His brother turned and hugged him tightly. "I'm so proud of you," he said. "You overcame your fear."

     "I didn't have to see to be able to save her," the young Krawk whispered.

     Will with the truest sight see…

     "She's coming," Steven said quietly, suddenly, looking with his sightless eyes to the sea. The sun was nearly set.

     "Who?"

     "The voice that spoke to me."

     There was a pause. "I see her," said Jem suddenly, falling back. Steven stayed where he was, waiting for her to come. He was not afraid of her.

     He heard the soft sound of feet touching the ground. Obviously she had wings and had flown to him.

     "Greetings, Steven," she said in her beautiful, melodious voice. "My name is Sveta, and I am a Light Faerie."

     "You spoke to me," he said.

     "Yes," she replied. "You have proven yourself to be true. You have proven yourself to be brave. You have proven yourself a hero. I honor you."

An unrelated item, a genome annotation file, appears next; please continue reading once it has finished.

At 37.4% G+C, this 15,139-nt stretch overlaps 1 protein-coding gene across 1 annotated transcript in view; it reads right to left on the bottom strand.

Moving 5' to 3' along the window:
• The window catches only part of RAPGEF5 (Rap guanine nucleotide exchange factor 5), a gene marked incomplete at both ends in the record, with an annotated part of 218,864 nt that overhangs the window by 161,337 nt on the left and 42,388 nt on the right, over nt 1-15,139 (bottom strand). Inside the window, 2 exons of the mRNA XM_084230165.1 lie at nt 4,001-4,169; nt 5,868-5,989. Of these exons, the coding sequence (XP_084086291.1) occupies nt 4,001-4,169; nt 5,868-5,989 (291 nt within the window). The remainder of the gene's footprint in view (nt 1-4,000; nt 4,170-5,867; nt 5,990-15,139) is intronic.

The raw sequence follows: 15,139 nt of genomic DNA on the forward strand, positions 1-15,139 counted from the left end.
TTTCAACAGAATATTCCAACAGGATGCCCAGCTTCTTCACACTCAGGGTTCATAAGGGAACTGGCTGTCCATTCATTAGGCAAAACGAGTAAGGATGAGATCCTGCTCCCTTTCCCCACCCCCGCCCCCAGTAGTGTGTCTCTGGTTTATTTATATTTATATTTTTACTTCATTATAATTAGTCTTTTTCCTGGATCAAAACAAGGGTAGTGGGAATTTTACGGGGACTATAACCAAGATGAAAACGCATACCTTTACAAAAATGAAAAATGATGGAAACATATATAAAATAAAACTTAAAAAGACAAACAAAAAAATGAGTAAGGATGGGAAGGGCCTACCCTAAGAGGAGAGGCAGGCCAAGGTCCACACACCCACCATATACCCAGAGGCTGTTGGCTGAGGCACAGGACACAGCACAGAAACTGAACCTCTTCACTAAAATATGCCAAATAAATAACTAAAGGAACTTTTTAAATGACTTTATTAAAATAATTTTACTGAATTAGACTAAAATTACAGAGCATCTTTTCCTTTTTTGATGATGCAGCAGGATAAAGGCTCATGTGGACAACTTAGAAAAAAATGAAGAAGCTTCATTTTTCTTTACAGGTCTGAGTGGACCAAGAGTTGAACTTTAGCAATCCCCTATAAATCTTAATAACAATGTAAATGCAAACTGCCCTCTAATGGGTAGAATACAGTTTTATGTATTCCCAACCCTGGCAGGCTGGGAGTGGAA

A few tears appeared in his eyes.

     "You wander still beside this sea, and wonder still what you can be. He who acts unselfishly will with the truest sight see. You've wandered here long enough. Look into your heart and you will discover what you can be. I have a gift for you now. You have acted unselfishly this past night. You saved a tiny princess at the risk of your own life. You saw what no others saw. You found the path. You saw your duty and did it. Therefore I give you a gift."

     She left the sand, rising up into the air. "I give you sight."